LIVE: Bruce Springsteen & the E Street Band @ the Times Union Center, 4/16/12
Review and photographs by Kirsten Ferguson
See more of Kirsten’s photos from this show here.
“People need to miss Clarence,” Bruce Springsteen told Rolling Stone magazine recently about his decision to keep the long-running E Street Band going despite the loss of saxophonist Clarence Clemons, one of its most popular members.
When Springsteen brought his Wrecking Ball tour and expanded E Street Band (with a new five-piece horn section) to the sold-out Times Union Center on Monday night, it was clear he was walking a line between carrying on without Clemons and late keyboardist Danny Federici while also honoring their memory.
The most visible testament to fallen bandmates came at the end of the three-hour show during “Tenth Avenue Freeze-Out,” when Springsteen paused at the line referencing his former sideman: “And the Big Man joined the band.”
The video screen flashed a montage of the saxman to cheers from the crowd, while Clemons’ horn-playing nephew Jake – who’s taken over in part for his uncle – looked up reverently at the rafters.
The emotional tenor was just right: part eulogy, part celebration. For every downside with Springsteen, you could say there’s an upside, too.
During “We Take Care of Our Own,” the second song after set-opener “Badlands,” anger at the erosion of the safety net was turned into an anthem of patriotic pride that reclaims the flag and flips “America the Beautiful” on its head.
On recession-era tune “Wrecking Ball,” another song from the new album, Springsteen softly repeated its chorus of “hard times come and hard times go” like a mantra: a reminder that economic downturns inevitably turn back around.
And during “My City of Ruins,” a song that took on new meaning after its inclusion on his 9/11-themed album, “The Rising,” Springsteen led the crowd in a near-defiant chant of “Come on, rise up,” after referencing his missing band members and saying, “If you’re here and we’re here, then they’re here.”
There was weightiness to the show, as feelings of loss hung heavy. With the spotlight shining solely on him, Springsteen performed a riveting version of hard-luck tune “Downbound Train” that sounded downright harrowing.
He magnanimously played a rare acoustic version of “Janey, Don’t You Lose Heart” by request from a fan in honor of her recently departed mother, Jane – pointing to her at song’s end and looking like he wiped away a tear.
And much of the new material – including Celtic-inflected tunes “Death to My Hometown” and “Shackled and Drawn” and the heavily populist “Jack of All Trades” – had somber, height-of-the-recession messages about economic justice.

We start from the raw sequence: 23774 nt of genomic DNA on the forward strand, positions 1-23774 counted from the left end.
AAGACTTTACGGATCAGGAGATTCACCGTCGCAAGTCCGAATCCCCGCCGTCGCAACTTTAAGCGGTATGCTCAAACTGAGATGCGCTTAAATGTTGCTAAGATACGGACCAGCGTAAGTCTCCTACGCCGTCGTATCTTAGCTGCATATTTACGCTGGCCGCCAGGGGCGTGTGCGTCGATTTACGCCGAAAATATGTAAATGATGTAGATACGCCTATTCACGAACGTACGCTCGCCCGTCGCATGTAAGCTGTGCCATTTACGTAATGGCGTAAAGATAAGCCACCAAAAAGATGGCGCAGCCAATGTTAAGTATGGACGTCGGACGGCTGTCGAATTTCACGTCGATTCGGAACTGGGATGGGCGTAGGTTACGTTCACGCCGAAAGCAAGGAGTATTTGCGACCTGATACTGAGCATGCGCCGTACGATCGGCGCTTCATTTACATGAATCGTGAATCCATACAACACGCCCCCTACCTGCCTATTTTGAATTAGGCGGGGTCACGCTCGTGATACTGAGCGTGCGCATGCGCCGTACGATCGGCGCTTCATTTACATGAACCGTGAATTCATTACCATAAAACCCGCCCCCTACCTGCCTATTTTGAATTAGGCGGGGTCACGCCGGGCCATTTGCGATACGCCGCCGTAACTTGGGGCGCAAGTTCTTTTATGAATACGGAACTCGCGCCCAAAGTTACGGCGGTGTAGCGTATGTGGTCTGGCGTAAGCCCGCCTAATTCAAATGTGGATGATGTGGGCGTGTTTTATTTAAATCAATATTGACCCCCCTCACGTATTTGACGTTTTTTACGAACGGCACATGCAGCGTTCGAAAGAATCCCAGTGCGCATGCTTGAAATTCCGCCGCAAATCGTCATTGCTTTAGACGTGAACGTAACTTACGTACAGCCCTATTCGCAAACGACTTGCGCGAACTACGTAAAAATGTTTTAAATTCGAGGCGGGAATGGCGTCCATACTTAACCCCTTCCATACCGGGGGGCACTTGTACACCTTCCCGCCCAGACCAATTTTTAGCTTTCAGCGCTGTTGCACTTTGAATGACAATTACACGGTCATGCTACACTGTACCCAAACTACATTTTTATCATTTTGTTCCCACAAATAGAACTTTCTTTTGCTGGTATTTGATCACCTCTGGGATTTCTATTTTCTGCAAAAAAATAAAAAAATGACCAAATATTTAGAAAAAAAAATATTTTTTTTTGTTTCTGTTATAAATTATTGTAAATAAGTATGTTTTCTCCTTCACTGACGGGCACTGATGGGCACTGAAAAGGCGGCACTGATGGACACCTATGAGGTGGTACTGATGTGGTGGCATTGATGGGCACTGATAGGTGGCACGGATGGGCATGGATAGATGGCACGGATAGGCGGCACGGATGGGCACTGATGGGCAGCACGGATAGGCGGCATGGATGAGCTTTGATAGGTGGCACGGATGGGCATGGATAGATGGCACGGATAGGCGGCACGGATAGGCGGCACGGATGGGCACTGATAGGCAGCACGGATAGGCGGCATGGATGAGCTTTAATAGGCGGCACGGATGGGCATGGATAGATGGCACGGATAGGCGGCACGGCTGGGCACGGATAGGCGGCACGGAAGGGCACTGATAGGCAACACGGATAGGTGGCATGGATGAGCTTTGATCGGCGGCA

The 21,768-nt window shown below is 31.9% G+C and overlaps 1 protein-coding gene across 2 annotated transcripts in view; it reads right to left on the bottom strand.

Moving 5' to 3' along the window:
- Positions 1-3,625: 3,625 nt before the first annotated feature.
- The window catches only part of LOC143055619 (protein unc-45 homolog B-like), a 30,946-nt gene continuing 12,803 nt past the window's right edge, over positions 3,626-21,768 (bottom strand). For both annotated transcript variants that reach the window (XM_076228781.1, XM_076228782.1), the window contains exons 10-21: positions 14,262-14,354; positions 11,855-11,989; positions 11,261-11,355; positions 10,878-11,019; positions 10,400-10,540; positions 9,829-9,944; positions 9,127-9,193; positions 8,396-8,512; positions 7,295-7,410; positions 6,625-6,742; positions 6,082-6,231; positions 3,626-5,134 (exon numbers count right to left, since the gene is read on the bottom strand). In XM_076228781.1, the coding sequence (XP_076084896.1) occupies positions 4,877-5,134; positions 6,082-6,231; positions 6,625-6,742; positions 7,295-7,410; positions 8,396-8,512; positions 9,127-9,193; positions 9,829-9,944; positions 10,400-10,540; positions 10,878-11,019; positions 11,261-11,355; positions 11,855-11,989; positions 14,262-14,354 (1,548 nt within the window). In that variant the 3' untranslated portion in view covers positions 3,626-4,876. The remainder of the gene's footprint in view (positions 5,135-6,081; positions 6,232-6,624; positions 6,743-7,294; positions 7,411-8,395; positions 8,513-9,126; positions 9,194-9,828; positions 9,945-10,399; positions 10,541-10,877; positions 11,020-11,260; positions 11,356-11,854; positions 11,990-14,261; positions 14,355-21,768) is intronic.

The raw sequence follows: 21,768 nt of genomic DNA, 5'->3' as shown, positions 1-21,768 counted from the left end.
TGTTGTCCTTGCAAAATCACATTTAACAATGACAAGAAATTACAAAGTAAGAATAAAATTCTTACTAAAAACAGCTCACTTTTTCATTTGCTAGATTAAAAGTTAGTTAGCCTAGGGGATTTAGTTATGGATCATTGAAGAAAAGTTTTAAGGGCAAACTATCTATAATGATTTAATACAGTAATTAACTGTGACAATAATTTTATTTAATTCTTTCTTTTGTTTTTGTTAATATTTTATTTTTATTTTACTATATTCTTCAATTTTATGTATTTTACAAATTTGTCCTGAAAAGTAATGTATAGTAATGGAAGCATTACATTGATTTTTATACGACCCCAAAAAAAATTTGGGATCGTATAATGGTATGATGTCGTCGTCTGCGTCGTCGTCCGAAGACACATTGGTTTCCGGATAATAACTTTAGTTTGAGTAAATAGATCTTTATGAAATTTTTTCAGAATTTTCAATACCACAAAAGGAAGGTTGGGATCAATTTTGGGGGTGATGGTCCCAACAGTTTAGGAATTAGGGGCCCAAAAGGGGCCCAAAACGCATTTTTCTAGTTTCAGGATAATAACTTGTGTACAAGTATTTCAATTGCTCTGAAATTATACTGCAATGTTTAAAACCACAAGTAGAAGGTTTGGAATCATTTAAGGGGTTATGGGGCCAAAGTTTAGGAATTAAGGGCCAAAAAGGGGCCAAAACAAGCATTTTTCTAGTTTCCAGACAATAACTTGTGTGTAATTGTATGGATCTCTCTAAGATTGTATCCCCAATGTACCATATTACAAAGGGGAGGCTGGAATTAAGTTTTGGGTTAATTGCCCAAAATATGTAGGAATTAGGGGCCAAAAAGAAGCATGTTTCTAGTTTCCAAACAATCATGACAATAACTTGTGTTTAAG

But that doesn’t mean there wasn’t plenty of levity and joy to be had, too. Soaked with sweat, bottled water and a fan’s beer by the end of the typically marathon performance, Springsteen once again seemingly defied all signs of aging.
He traded frenzied guitar solos with Steven Van Zandt during “Murder Incorporated,” hopped up and down with an overly exuberant young man out on the floor during “Waiting on a Sunny Day” and cheered on Jake Clemons as he nailed his uncle’s solo on “The Promised Land.”
During a medley of Motown tunes that he first performed at Harlem’s Apollo Theater back in March – the E Street Band’s first full concert after Clemons’ passing – Springsteen stormed out onto the floor, chugged a fan’s beer and then lay on top of the crowd, letting them inch him gently back toward the stage.
He boogied with a fan sporting punk-rock-red hair during “Dancing in the Dark,” contorted himself into an impossibly limber backbend off the microphone before “Tenth Avenue Freeze-Out,” and then fell to his knees on the stage at show’s end.
Michael Janairo’s review and Lori Van Buren’s photographs at The Times Union
Kirsten Ferguson’s review at Metroland
Excerpt from Brian McElhiney’s review at The Daily Gazette: “Over the decades, Bruce Springsteen has garnered just as many detractors as he has adoring fans. Often the fans are fans and the detractors are detractors for the same reasons — the earnest anthems, the rough-hewn vocals, the similar-sounding songs. But there’s one thing that isn’t up for debate about Springsteen and his E Street Band — their mastery of the arena rock show. Once again, Springsteen and company proved their mettle before a packed house at the Times Union Center Monday night. All of Springsteen’s weaknesses didn’t matter as soon as he began bashing on his trusty Telecaster — the man was born to be onstage. For three whole hours, the energy never let up as the band tore through most of its new album ‘Wrecking Ball,’ old favorites and more than enough surprises to keep even longtime fans out of their seats and dancing.”
BRUCE SPRINGSTEEN & THE E STREET BAND SET LIST
We Take Care of Our Own
Out in the Street
Death to My Hometown
My City of Ruins
Jack of All Trades
Shackled and Drawn
Waitin’ on a Sunny Day
The Promised Land
Apollo Medley: The Way You Do the Things You Do/634-5789 (the Temptations/Wilson Pickett)
Janey, Don’t You Lose Heart
We Are Alive
Land of Hope and Dreams
Rocky Ground (with Michelle Moore)
Born to Run
Dancing in the Dark
Tenth Avenue Freeze-Out (with video of Clarence Clemons)
The show left me speechless.
This review and photos by Kirsten Ferguson leave me speechless!
Great Show! Awesome pics!!
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